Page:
One might try to reach the “North Col” from the east (Sikkim), then proceed along the North Ridge (perhaps making partial use of the snow terrace east of the ridge), to the Sugar Loaf, then continue towards the summit pyramid as planned by Bauer. This route would be relatively short and in many ways ideal, but the approach to the col is technically difficult and under constant danger from falling rocks. Nevertheless the reconnaissance trip made by C. R. Cooke has shown that the much feared steep slope below the col is not as impossible as had previously been assumed. Whether the risks to be taken here would be greater than in the case of the never-ending East Spur with its grim gendarmes, séracs, and ceaseless exposure, is a question.

East Ridge of Twins:

One might ascend to the saddle (19,926 ft.) west of Sugar Loaf, then climb along the East Ridge to the north summit of the Twins (22,976 ft.), continue to the main summit (24,108 ft.), and descend to the “North Col.” From there on, one could proceed as in Route #2. The basic argument against this line of approach is the length of exposed ridges—most of them difficult—to be traversed (about 5½ miles), and several considerable drops and rises. The only reason for traversing the Twins would be to secure an approach to the “North Col” safe from ice avalanches and falling rocks. But since three efforts merely to reach the northern summit have failed in the past, the chances for success do not appear very bright. It may be possible to reach the Twins from the Nepalese side, according to observations made during the 1930 expedition. This might be easier from a technical standpoint, but it would present a complicated problem of organization. It would mean, for instance, establishing a base camp west of Nepal Gap, a very uncomfortable, remote base of operations.

West Ridge:

The lengthy West Ridge appears to be the easiest route. To reach the ridge from the upper Kangchenjunga Glacier by way of the Northwest Spur seems to be quite impossible, however, judging from the attempt of the 1930 expedition. Much more promising would be the following approach: up Ramthang Glacier to the saddle southeast of White Wave (22,828 ft.); along the Southwest Ridge of Kangbachen Peak to Kangbachen Peak (25,774 ft.); thence to Kangchenjunga West Peak (27,888 ft.) and Kangchen- junga’s main summit (28,146 ft.). The slopes leading from Ramthang Glacier to the “White Wave Saddle” are somewhat threatened by ice avalanches. The ascent to Peak 7535 (24,715 ft.) appears to be very steep, but possible. The ensuing summit ridge, which forms the northern framework of the Yalung Glacier, measures no less than six miles from there to the main summit, with several drops and rises along its length. Another bad feature is its exposure to the almost constant western storms, but it does not seem to be difficult. For long stretches it looks almost like plain walking terrain, with plenty of space for a series of high camps. After the monsoon, during October and November, a well-organized and determined attack along that ridge might be successful. At least, it should be possible to reach Kangchenjunga West Peak. What the traverse from there to the main summit looks like has caused many guesses.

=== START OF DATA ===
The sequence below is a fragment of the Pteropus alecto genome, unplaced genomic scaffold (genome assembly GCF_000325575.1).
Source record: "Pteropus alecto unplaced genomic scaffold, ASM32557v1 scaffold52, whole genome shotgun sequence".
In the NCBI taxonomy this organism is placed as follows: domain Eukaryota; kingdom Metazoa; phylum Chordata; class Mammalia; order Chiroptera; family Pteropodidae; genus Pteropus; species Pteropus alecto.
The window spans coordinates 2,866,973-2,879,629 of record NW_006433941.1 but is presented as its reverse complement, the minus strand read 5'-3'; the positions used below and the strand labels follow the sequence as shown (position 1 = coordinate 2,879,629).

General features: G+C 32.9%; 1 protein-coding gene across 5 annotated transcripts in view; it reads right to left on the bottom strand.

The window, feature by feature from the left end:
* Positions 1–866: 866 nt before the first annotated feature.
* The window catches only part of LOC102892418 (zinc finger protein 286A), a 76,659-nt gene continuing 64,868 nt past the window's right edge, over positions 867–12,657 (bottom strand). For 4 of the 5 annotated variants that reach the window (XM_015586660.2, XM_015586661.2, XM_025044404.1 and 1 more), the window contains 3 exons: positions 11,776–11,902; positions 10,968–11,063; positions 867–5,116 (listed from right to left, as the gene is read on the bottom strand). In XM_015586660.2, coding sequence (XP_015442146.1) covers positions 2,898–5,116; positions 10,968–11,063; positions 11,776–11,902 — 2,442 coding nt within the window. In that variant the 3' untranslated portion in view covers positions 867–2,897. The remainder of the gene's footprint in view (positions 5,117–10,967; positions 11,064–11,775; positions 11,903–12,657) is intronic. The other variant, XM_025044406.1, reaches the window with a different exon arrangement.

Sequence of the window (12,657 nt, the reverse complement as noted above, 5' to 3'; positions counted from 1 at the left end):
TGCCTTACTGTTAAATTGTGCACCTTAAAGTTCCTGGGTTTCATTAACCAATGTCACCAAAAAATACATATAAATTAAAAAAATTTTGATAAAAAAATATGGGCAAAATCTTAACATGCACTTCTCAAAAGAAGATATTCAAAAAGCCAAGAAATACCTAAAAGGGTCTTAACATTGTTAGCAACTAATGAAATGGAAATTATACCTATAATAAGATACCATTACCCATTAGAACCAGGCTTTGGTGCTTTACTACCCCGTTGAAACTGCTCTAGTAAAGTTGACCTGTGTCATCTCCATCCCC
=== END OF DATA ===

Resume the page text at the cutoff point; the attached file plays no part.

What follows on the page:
A major problem is political. The big Nepalese village of Khunza would have to be used to secure a base camp on Ramthang Glacier. Nepal is a closed country. Permission to enter is given only on rare occasions, and must be obtained from the Maharajah.

To be able to reach the Southwest Ridge of Kangbachen Peak from the south (Yalung Glacier) would mean a considerable shortening of the approach march and a great simplification of organizational problems. However, this possibility has not been sufficiently reconnoitered; what little is known about it is not very promising. The steep slopes enclosing the upper Yalung Glacier are considered to be among the most dangerous, for both Pache and Farmer were killed by avalanches not far from there.

Other Routes:

For the sake of completeness, one might mention the formidable East Ridge of the mountain, sweeping up from Zemu Gap (19,270 ft.) over the 25,518-foot peak to the South Peak (27,888 ft.). This seemingly endless, terribly jagged and corniced ridge is definitely out of the question as a sane route of attack. The same goes for the extremely steep South-Southwest Buttress, which swings up from Talung Saddle (22,124 ft.) towards the South Peak.

Among the mountain’s tremendous faces, the southern front (towards Talung Glacier) and eastern front (towards Zemu Glacier) are beyond possibility; the northern (towards Kangchenjunga Glacier) and southwestern front (towards Yalung Glacier) are constantly swept by huge avalanches. All in all, the best route for Kangchenjunga is still an open question.

However, I should like to submit a few suggestions of my own:

Make a series of photographic flights around Kangchenjunga, paying particular attention to the Ramthang and Yalung approaches to the West Ridge.

If no safe way to reach the West Ridge can be found, make a strong bid for the “North Col” from the east, and continue along the North-Northeast Ridge.

Should a good route be discovered up to the West Ridge from either Ramthang or Yalung Glacier, plan definitely on attacking the mountain over that route.

Some time in the not-too-distant future, I hope to have the opportunity of testing my theories—on the mountain itself.

* The author’s father and mother.—Ed.